Learning Taxonomies: Why ‘creating’ is a cognitive skill

This post is a response to Doug Belshaw’s post: Learning Taxonomies: Why ‘creating’ is not a cognitive skill.

While I do agree that ‘creating’ does not belong above evaluation and that there is room for some revsion of Bloom’s Taxonomy, I do believe that ‘creating’ is a cognitive skill. In fact, I believe that it should be an integral part of all learning taxonomies; that you can’t be fully literate until you have created something.

You can’t create something without some prior knowledge. It is from this knowledge that you can make decisions and by it’s very nature ‘decision making’ is a cognitive skill. Moreover, all creation is a result of our experiences. Arguably, there is no originality in creation any way (Strinati, 1997). When we create we make both conscious decisions and unconscious decisions, based on our learned experiences.

To take Doug’s son creating his first piece of art as an example: Yes he can paint a picture without having learned to analyse, synthesise (consciously) or evaluate. However, his behaviour is not ‘original’, it is learned and is born out of memory, therefore he is replicating learned behaviour. The way he holds the brush, the choice of colours and so on, all represent decisions, some more conscious than others, but decisions none the less and therefore show a cognitive process in action.

I think that the SOLO Taxonomy that Doug referenced actually comes close to acknowledging ‘creating’ in its more rightful place. In this taxonomy the phrase ‘Do simple procedures’ is used right near the beginning and I would argue that ‘simple procedures’ can be interpreted as ‘creating’. If I were to adapt Bloom’s Taxonomy to incorporate creation, I would suggest something like this.

As you can see I also partly agree with Doug about the placement of Synthesis being wrong although I would see it as equal to evaluation. As cognitive processes the two directly effect each other. Your ability to synthesise something is often based on your judgement but your judgement can be altered as you synthesise something.

My initial involvement in this debate arose after Doug tweeted this:


Rather than this one that started the debate in the first place:

I include this as I think that it reveals a key feature of my thinking in this debate. I don’t believe that Media Literacy is neither ‘passive’ nor is it ‘consumption driven’. To be ‘Media-literate’ you need to have created your own Media.

I have had many conversations in my time with colleagues about the merits and drawbacks of coursework in the Media Studies syllabus. I always come back to this: Can students truly understand the Media if they don’t create it for themselves? They already do in their daily lives but I want them to create texts more critically. I want them to unpack that process of creation. This undoubtedly improves their skills of analysis and their ability to evaluate.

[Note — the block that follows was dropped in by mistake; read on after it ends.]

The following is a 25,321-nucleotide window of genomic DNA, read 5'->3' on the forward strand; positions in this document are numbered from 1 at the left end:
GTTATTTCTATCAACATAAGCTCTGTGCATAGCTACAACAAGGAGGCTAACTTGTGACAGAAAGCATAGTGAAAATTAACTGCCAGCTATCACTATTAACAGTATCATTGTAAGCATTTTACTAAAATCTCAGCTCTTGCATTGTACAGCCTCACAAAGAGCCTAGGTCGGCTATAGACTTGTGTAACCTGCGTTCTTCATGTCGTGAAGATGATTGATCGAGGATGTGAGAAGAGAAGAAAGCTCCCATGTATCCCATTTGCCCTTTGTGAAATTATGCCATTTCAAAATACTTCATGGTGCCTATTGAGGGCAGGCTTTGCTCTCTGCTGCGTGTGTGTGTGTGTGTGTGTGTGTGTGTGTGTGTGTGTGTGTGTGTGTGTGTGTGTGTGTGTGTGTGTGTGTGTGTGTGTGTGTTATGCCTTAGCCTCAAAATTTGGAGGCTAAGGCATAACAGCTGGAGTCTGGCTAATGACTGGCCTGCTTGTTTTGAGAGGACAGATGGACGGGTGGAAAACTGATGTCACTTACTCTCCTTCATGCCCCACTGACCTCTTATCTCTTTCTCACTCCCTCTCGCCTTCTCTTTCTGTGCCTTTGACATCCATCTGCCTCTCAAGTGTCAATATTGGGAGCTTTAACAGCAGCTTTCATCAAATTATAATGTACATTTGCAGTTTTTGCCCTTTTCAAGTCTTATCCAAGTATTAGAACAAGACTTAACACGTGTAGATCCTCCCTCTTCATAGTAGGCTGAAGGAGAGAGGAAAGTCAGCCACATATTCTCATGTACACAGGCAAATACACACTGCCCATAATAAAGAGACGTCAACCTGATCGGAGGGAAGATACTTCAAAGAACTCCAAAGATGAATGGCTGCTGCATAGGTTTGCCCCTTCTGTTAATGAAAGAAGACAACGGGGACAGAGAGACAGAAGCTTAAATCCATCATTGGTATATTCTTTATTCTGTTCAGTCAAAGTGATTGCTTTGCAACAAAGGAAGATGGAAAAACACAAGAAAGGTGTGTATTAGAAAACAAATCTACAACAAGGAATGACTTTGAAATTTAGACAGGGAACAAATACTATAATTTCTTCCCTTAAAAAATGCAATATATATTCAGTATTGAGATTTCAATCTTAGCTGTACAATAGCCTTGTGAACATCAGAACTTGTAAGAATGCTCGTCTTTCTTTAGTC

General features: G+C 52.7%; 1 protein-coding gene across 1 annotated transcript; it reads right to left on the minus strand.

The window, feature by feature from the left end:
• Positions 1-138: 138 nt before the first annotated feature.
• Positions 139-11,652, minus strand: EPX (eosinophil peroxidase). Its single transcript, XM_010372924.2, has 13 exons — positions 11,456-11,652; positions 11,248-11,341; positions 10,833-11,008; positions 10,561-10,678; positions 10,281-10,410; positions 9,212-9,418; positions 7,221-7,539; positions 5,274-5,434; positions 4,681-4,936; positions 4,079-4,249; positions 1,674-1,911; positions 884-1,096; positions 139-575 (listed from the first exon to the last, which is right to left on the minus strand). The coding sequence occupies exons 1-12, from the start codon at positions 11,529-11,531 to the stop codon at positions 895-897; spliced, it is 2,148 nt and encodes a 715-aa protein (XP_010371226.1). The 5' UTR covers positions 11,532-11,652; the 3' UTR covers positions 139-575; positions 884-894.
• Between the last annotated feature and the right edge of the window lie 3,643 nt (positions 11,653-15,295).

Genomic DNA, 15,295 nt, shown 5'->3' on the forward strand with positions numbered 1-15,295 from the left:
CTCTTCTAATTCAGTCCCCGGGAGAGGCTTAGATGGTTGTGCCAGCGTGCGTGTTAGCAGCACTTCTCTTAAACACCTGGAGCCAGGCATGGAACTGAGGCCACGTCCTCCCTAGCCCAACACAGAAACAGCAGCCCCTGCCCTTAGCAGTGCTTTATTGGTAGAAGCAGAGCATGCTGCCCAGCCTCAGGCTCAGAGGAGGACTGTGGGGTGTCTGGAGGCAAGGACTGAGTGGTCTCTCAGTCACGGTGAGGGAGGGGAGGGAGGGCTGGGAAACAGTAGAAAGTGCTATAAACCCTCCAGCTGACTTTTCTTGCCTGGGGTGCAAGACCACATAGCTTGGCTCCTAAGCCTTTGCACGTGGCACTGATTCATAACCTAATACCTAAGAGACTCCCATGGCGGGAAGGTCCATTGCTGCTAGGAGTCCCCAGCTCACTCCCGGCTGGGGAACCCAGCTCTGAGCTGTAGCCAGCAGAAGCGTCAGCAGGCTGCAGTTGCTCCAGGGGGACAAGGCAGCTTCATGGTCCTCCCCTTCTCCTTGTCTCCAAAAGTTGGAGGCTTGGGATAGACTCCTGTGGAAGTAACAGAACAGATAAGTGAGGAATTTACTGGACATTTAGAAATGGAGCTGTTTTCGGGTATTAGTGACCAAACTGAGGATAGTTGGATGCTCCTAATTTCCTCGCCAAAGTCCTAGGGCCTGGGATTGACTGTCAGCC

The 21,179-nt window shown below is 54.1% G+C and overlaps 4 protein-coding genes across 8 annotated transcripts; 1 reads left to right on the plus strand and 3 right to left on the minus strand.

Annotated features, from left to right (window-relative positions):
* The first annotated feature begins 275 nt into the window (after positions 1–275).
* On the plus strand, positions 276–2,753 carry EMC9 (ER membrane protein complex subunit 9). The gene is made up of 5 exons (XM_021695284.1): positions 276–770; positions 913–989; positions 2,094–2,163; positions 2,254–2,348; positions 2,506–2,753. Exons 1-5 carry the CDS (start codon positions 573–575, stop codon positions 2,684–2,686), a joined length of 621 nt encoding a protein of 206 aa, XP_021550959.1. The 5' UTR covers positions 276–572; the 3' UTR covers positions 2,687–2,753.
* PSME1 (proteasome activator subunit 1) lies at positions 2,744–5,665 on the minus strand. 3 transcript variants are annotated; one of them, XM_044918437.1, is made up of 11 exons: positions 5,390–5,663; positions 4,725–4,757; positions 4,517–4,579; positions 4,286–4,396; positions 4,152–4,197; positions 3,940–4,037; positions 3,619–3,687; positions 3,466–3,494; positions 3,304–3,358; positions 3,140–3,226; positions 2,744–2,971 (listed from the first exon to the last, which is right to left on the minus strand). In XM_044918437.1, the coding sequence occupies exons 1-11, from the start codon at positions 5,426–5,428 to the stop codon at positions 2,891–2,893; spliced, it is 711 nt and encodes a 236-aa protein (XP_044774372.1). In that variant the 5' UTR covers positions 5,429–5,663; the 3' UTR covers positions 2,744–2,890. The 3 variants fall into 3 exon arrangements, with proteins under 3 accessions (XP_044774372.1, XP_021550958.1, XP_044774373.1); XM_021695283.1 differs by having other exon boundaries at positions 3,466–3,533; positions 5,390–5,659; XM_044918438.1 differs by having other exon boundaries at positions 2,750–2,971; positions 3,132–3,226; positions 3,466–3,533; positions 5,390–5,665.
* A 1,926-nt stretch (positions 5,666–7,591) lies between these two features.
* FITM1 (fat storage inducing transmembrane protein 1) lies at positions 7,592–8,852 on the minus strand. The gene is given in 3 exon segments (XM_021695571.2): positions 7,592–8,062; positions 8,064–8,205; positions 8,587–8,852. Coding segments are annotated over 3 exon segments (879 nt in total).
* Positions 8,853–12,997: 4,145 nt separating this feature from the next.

After all, you wouldn’t teach Maths by having students read the sums and then the answers; you make them work through the problems, learning how to solve them for themselves. You wouldn’t teach students to play football by doing nothing more than watching Manchester United on the TV. Without the doing (the ‘creating’) the learning is meaningless.

So perhaps Blooms should look  more like this with creation featuring alongside every stage of the taxonomy, after knowledge. As ‘creating’ as a cognitive skills is imperative on the path to becoming literate.

My thesis: You can’t be literate if you have never created. To be fully literate you need to create throughout your learning journey, only then will you be able to make meaningful judgements based upon fully informed analysis. Creation can help you piece it all together, what’s more cognitive than that?

Little and often

When I was training to become a teacher, I was encouraged to do tasks like marking, planning and self-reflection in short, manageable bursts. I found this advice to be easier said than done during the early stages of my career. However, I eventually reached a point where I found that I had fully subscribed to a ‘little and often’ philosophy. I have refined it over the last few years and thought that I would share ten of the most useful facets here.

  1. Keep a note book (or folder) of lesson ideas, activities and homework; keep it with you to jot down ideas on the fly.
  2. Mark and assess work in small batches avoiding the dreaded “marking pile”.
  3. Make feedback short and precise to make it meaningful and to keep it manageable for yourself.
  4. Take 15-20 minutes to reflect on your day: what went well, what didn’t, how can you do better tomorrow?
  5. Read blogs, articles and books every day – it’s important to keep learning. Save longer material to be read in short flurries once or twice a week.
  6. Collaborate with others but make meetings short and emails brief; instead get on with the doing, focussing on the outcomes instead, evaluating as you go.
  7. Share ideas, resources and useful links via email, Twitter or Facebook immediately; don’t wait, don’t stock pile.
  8. Once a week turn off email, Twitter and other distractions; focus on the work. (If you suffer from severe bouts of procrastination then once a week might not be enough)
  9. Don’t let things become untidy. Fix displays, put away resources, tidy your desk when you see that it needs doing.
  10. If you blog, write a bit every day. The previously mentioned note book comes in handy here for drafting posts and recording ideas.

Busting a hole in the wall (the purpose of education)

purposed-badgeWhen Sugata Mitra put a computer inside a hole in the wall of the NIIT building in New Delhi, he took the first step in proving beyond a shadow of a doubt, that education was a universal connector craved by people the world over; and that the traditional notion of classroom education was by no means the only way to do it. Now, more than ten years on from the beginning of the HITW experiment, the lessons remain unheeded by many of the people involved in mainstream education. In fact, concepts such as ‘self-directed learning’ and ‘the student voice’ are still scoffed at as Dawn Hallybone was reminded this past week, attending a debate on the National Curriculum review.